David Hearn is playing in his first PGA Championship at Oak Hill this week.
By Helen Ross, PGATOUR.COM
PITTSFORD, N.Y. -- David Hearn considers himself a pretty patient man.
He's 34 years old, after all, and this week's PGA Championship is just his fourth major appearance. And the Canadian didn't even make the field until Brendan Jones withdrew last week.
But Hearn has wasted no time making his presence known at Oak Hill -- firing a 66 in the first round that left him one-stroke off the lead. His solid performance continues an impressive stretch that saw Hearn narrowly miss earning his first PGA TOUR title last month when he lost on the fourth hole of a playoff at the John Deere Classic.
"My career has always had a certain progression, and I've always found a way to get competitive at the next level that I've been to," Hearn explained. "For me right now, it's just a matter of trying to continue that on, and as I've been on the PGA TOUR for a few years now, I've gotten better at playing well in the bigger events.
"So to be in this position here is going to be a great learning experience for me, and I'm excited about the next three days."
That said, Hearn's first round in his first PGA didn't get off to the best of starts, and it didn't end well, either. But between those two bogeys, he was nearly flawless, making six birdies as he steadily climbed the leaderboard.
Hearn ended up hitting 10 of 14 fairways and 12 of 18 greens in regulation. He used just 25 putts, as well.
"I did a little bit of everything well," Hearn reported. "Drove it well. My only bad tee shot of the day was on 18, a little bit of a surprise there. But I hit great iron shots and I made a few clutch putts when I needed to on the back nine with some par putts to keep the round going. Overall, I think I did everything pretty well."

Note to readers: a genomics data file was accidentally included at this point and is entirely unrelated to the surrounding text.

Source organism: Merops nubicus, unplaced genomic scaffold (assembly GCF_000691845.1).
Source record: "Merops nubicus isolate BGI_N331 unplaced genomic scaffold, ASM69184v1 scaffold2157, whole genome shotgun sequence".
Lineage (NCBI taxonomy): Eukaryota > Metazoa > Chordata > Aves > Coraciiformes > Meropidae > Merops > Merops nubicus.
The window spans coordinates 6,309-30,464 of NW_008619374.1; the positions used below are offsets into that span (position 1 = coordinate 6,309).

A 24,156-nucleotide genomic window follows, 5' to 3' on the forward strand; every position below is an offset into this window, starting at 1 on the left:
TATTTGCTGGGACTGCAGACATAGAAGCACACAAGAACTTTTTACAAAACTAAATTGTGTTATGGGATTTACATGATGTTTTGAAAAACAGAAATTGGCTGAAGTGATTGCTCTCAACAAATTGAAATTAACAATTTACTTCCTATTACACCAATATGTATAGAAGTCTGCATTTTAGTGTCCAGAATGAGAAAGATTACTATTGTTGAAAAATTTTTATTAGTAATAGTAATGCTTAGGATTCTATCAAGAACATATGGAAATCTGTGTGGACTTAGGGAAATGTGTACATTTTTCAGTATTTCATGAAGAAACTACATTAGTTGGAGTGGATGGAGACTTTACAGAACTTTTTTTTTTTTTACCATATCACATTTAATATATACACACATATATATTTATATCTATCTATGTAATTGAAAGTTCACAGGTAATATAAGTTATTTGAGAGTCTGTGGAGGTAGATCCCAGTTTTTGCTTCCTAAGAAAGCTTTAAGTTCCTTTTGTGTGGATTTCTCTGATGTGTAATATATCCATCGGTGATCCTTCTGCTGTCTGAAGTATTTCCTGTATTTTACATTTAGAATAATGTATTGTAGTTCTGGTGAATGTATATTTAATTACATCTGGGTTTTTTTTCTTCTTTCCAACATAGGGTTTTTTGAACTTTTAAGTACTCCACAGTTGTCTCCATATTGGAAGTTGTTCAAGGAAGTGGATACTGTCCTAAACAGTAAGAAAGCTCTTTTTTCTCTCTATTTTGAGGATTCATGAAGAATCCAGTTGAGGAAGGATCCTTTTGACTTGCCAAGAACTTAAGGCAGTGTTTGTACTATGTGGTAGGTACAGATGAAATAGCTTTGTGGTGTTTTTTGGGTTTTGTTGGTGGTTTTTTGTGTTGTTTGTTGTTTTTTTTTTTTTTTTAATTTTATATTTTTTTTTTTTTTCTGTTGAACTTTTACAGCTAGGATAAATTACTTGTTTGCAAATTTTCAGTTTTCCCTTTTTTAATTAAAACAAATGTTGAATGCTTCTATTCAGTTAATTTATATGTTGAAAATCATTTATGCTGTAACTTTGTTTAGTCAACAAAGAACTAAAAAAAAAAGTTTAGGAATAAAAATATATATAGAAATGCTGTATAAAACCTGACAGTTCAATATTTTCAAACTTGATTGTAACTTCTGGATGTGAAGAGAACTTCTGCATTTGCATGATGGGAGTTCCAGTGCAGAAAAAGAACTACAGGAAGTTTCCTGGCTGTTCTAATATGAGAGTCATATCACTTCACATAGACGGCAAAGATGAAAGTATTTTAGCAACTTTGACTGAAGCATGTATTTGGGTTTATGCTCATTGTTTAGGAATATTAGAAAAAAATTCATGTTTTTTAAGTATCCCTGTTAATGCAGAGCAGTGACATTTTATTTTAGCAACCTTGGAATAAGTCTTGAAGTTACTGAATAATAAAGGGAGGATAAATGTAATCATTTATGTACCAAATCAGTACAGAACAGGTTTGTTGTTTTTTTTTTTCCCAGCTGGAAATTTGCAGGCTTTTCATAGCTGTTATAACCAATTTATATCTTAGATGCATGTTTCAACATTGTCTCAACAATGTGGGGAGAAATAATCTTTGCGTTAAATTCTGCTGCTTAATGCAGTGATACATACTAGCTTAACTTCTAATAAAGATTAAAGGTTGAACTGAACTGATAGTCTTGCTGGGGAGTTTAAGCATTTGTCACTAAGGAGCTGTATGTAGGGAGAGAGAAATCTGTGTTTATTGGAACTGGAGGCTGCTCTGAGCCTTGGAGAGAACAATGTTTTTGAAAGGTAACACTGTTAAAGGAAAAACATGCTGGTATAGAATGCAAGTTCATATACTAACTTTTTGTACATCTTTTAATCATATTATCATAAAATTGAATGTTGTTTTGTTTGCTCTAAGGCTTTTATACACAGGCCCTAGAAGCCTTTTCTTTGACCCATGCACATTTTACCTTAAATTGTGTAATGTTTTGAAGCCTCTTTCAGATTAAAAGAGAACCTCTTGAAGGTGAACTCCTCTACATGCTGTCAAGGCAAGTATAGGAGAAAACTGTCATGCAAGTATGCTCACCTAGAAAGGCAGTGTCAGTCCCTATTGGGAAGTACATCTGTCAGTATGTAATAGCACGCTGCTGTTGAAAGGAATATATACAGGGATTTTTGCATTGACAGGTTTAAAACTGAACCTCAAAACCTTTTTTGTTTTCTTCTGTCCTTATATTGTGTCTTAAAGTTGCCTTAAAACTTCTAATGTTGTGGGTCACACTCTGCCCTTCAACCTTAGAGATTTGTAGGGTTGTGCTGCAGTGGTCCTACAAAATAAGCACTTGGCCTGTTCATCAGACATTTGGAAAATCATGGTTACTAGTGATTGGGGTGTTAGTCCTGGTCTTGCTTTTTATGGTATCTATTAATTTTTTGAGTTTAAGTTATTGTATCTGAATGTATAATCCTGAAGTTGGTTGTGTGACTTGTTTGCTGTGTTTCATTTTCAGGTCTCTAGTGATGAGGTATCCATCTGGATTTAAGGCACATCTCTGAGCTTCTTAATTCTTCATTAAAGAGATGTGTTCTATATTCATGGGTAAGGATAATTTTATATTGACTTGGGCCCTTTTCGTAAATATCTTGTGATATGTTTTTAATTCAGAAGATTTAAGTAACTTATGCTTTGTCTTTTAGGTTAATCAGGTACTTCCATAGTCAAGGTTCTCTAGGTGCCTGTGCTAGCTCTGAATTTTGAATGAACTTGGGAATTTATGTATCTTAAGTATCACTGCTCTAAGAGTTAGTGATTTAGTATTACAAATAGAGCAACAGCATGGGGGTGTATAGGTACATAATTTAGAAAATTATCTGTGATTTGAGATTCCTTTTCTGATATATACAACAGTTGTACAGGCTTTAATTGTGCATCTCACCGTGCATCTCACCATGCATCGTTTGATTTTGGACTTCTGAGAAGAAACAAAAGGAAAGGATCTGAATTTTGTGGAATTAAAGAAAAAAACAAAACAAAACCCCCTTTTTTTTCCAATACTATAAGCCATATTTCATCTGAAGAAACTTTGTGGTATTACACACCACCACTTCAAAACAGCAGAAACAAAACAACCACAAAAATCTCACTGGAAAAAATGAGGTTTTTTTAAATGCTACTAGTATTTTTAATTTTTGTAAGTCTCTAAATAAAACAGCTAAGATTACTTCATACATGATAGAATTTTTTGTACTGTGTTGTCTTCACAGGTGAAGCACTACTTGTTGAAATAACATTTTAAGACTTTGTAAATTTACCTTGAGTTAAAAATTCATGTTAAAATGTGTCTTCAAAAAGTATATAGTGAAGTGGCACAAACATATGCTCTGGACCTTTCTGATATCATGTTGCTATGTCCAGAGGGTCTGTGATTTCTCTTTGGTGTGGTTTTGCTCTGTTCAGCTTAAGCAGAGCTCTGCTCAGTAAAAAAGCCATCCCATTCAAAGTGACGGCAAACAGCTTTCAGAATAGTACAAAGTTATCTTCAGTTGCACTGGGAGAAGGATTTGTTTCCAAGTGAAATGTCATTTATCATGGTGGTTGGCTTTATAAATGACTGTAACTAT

Hearn said he was proud of the way he played at the John Deere Classic, although he was certainly disappointed with the outcome. He felt he handled the pressure well, though, and the playoff with Zach Johnson and the eventual champ, Jordan Spieth was another building block.
"The John Deere was a step forward for me in my career at this time; to be in contention on the biggest stage, maybe not the biggest tournament on the Tour, but definitely, in the playoff with Zach and Jordan," Hearn said. "Jordan is going to be a great player and Zach is one of the better of our generation. I took a lot of positives.
"I think when I do get in that situation again, I'll be able to pull from that and I'll look back at it as a great learning experience."
David Hearn shot a Sunday 73 to hold on as low Canadian. (Martin/Getty Images)
By David McPherson, Special to PGATOUR.com
OAKVILLE, Ontario -- No matter how old you are, you want to make your parents proud.
David Hearn certainly did that with his T2 finish a couple of weeks back at the John Deere Classic, where he lost in a five-hole playoff. With mom and dad, friends and family tagging along at Glen Abbey this week, Hearn hoped to keep this momentum going and give his hometown fans more to cheer about.
On Friday, he did. Hearn, 34, squeezed in on the cut line thanks to an unbelievable birdie-birdie-birdie finish. The highlight: holing a 47-footer on 18 that secured his Saturday tee time and received roars from the Canadian crowd.
“I said to my caddie, ‘Let’s run the tables here,’ and I did,” he told the media after this phenomenal second-round finish. “Any time you do that it feels good.”
While Hearn did not run the tables on the weekend, he felt good about his play this week. His third-round 68, followed by a 1-over 71 on Sunday, was also just good enough to take home some hardware – the Rivermead Trophy – as the low Canadian.
“I’ve been low Canadian once before, and it’s obviously proud for me to do that here in front of everyone at home,” Hearn said. “It wasn’t the finish I was looking for, but I had a nice chance today.
“I was playing pretty solid and had a chance to finish the round with a little bit of style,” he added. “But I’ll take away some positives this week, and I obviously appreciate the support from everyone … it always feels good to play at home.”
Hearn finished one shot ahead of Weir, who shot even-par on the final day to finish 3 under for the tournament. Sloan, the lone other Canadian who played on the weekend, was one more shot back at 2 under.